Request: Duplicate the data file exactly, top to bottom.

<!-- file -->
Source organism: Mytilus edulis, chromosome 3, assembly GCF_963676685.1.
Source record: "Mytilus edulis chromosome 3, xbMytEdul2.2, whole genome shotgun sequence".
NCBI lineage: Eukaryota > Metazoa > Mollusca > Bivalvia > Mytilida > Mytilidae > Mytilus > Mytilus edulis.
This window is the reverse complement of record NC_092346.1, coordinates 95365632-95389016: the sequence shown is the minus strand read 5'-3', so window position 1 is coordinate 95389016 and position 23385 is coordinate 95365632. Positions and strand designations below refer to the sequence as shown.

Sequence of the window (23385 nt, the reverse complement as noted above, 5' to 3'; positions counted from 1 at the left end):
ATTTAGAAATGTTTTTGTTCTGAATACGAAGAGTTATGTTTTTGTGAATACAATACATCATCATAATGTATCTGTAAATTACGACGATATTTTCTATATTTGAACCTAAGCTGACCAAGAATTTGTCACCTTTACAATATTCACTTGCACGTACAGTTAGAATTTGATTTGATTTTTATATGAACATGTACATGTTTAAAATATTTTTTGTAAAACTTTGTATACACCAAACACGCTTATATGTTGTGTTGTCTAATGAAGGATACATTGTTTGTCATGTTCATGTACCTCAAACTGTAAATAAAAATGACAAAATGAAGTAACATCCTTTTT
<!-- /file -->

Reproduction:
Source organism: Mytilus edulis, chromosome 3, assembly GCF_963676685.1.
Source record: "Mytilus edulis chromosome 3, xbMytEdul2.2, whole genome shotgun sequence".
NCBI lineage: Eukaryota > Metazoa > Mollusca > Bivalvia > Mytilida > Mytilidae > Mytilus > Mytilus edulis.
This window is the reverse complement of record NC_092346.1, coordinates 95365632-95389016: the sequence shown is the minus strand read 5'-3', so window position 1 is coordinate 95389016 and position 23385 is coordinate 95365632. Positions and strand designations below refer to the sequence as shown.

Sequence of the window (23385 nt, the reverse complement as noted above, 5' to 3'; positions counted from 1 at the left end):
ATTTAGAAATGTTTTTGTTCTGAATACGAAGAGTTATGTTTTTGTGAATACAATACATCATCATAATGTATCTGTAAATTACGACGATATTTTCTATATTTGAACCTAAGCTGACCAAGAATTTGTCACCTTTACAATATTCACTTGCACGTACAGTTAGAATTTGATTTGATTTTTATATGAACATGTACATGTTTAAAATATTTTTTGTAAAACTTTGTATACACCAAACACGCTTATATGTTGTGTTGTCTAATGAAGGATACATTGTTTGTCATGTTCATGTACCTCAAACTGTAAATAAAAATGACAAAATGAAGTAACATCCTTTTT